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Lessons from the Pandemic

Parents Reflect on What They've Learned From a Year of Sheltering In Place

In our April 24 parent discussion group, participants shared how profoundly they’ve been affected by the events of the past year – sheltering in place, distance learning, working from home, COVID mitigations, and for some, the loss of loved ones or friends. They’ve felt isolated; they’ve feared for their children’s well-being.

But during the course of the conversation, it emerged that the pandemic has also yielded valuable life lessons for some, lessons that will remain with them when life returns to normal:

  • Slow down, enjoy the moment, smell the flowers (literally!). People are enjoying being home. Home-improvement projects, gardening, and spending time with family have become higher priorities.

  • Parents are valuing just having time with their children to talk, explore topics, and learn together, rather than focusing on achieving some goal.

  • It’s fine to just be. Just because we aren’t busily accomplishing some task that has a specific outcome or product doesn’t mean we’re wasting time or being unproductive. We don’t need to feel guilty about saying no to a request to do something if we just want or need to hang out, enjoy time with family, or just read a book or watch a movie.

“We are human beings, not human doings.” - John Bradshaw
  • Having less pressure to achieve and keep a schedule coupled with a greater need to manage stress has led to being more attuned to our own needs in the moment – listening to our body, being more able to adopt a growth mindset, relishing learning and growth rather than focusing just on mastery and achievement.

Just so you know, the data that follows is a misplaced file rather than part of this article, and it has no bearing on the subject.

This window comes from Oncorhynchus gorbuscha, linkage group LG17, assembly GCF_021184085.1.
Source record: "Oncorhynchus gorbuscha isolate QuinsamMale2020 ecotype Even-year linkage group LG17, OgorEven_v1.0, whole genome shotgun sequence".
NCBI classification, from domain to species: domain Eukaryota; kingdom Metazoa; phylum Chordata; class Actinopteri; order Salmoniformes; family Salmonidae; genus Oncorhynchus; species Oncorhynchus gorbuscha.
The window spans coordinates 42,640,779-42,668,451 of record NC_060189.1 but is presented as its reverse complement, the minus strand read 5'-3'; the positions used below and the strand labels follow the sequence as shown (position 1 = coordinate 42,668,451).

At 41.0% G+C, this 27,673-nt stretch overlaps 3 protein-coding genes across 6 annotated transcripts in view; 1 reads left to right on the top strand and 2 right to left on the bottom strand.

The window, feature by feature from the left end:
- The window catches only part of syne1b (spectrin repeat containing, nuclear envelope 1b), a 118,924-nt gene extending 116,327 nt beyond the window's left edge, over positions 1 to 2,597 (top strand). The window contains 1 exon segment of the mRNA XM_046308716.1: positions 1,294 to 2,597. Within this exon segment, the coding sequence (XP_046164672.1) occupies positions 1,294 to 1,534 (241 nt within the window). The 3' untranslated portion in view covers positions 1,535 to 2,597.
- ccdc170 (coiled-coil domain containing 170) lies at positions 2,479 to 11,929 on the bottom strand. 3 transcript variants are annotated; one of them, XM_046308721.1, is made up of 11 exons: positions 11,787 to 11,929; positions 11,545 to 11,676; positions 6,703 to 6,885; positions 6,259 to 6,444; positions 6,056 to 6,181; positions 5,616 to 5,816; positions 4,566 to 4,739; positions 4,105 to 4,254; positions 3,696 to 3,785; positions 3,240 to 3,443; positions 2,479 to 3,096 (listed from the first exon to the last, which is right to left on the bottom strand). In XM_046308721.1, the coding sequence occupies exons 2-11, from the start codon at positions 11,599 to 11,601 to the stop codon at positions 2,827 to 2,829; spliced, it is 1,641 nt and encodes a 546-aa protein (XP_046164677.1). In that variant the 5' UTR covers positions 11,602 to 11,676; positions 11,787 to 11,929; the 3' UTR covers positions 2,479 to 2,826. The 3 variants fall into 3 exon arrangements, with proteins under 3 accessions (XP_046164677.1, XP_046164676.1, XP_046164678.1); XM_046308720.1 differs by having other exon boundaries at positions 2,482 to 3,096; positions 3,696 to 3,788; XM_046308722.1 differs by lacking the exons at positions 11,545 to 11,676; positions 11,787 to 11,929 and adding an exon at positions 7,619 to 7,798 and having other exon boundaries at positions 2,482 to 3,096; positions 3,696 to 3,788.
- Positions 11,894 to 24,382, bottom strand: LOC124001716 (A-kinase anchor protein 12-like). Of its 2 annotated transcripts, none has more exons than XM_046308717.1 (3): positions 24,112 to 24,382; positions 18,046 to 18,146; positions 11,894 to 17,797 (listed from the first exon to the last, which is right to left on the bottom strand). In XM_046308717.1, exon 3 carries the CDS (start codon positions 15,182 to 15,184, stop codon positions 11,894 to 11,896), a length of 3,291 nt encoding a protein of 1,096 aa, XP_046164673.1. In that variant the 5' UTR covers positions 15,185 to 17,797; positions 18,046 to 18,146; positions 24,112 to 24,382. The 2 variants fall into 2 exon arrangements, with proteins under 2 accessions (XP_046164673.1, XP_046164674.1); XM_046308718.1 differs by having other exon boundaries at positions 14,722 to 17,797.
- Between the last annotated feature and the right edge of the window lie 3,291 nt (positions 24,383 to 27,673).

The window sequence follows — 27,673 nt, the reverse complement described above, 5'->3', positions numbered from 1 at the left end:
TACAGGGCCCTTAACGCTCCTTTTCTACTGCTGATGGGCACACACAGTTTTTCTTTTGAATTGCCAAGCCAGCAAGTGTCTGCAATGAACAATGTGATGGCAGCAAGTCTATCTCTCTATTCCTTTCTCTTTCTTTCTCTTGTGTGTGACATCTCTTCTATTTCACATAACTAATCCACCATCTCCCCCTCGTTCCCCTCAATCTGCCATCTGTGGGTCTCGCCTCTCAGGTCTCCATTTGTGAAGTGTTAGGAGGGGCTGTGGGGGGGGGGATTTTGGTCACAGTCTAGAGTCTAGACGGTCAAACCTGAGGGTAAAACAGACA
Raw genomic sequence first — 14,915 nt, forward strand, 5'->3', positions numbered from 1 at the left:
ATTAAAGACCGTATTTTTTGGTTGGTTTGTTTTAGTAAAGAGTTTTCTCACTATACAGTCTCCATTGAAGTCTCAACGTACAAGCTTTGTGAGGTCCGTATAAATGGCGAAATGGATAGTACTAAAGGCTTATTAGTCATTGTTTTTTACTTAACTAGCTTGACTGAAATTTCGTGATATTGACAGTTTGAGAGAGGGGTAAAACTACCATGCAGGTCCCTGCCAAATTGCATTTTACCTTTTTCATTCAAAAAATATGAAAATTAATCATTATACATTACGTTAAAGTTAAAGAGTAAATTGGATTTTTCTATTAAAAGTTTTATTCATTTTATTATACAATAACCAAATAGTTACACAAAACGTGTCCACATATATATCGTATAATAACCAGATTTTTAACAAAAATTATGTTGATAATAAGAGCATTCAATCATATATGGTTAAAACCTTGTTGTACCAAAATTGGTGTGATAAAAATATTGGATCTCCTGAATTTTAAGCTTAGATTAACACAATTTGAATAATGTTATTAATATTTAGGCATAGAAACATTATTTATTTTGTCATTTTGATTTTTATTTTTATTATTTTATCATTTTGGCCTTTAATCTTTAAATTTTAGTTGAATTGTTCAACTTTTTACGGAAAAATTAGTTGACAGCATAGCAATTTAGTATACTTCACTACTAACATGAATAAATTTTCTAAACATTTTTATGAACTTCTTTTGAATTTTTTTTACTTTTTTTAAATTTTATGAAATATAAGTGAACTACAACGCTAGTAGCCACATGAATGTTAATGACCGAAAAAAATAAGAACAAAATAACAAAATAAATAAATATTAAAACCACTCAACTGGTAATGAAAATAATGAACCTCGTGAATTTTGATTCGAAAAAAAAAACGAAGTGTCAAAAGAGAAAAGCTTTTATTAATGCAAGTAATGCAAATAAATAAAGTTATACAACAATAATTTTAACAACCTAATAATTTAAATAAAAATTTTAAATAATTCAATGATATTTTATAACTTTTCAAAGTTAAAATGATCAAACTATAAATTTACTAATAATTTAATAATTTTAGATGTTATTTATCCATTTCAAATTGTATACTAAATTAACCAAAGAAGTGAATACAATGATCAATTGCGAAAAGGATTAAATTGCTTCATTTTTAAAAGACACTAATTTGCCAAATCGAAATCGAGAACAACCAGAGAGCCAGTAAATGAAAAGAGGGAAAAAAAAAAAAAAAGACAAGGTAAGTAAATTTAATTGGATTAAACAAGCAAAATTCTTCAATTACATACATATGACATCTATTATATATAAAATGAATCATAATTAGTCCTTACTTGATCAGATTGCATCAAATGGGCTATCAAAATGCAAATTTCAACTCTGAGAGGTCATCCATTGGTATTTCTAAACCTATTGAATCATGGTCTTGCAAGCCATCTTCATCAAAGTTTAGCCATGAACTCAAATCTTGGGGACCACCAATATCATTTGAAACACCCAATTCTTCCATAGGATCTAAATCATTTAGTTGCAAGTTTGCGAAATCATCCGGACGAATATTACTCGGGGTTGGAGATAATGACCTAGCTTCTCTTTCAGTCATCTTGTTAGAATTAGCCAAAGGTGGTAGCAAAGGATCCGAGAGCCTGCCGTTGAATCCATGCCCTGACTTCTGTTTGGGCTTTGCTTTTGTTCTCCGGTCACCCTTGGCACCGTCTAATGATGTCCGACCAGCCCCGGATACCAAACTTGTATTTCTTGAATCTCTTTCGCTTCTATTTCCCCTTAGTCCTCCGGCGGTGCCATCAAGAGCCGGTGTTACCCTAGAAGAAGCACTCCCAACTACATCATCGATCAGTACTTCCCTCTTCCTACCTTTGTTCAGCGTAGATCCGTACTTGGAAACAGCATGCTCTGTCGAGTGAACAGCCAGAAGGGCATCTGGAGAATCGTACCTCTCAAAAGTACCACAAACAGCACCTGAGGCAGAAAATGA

• Some of our preconceived ideas about parenting, screen time, and TV have changed. There’s some really good programming that’s educational and thought provoking for children and adults.

  • Connections are critical. Feeling a part of a community and knowing you aren't alone makes all the difference in the world.

Are there lessons you’ve learned from a year of coping with COVID? Please see our corresponding posts on our Instagram or Facebook and leave a note in the comments. You can also email them to us: We’ll share your input with other parents in a future Wednesday Messages. (We don’t publish the names of social media contributors.)

(The April 24 parent group was the last one in the series. Be watching for news

about our new monthly online parent gatherings.)


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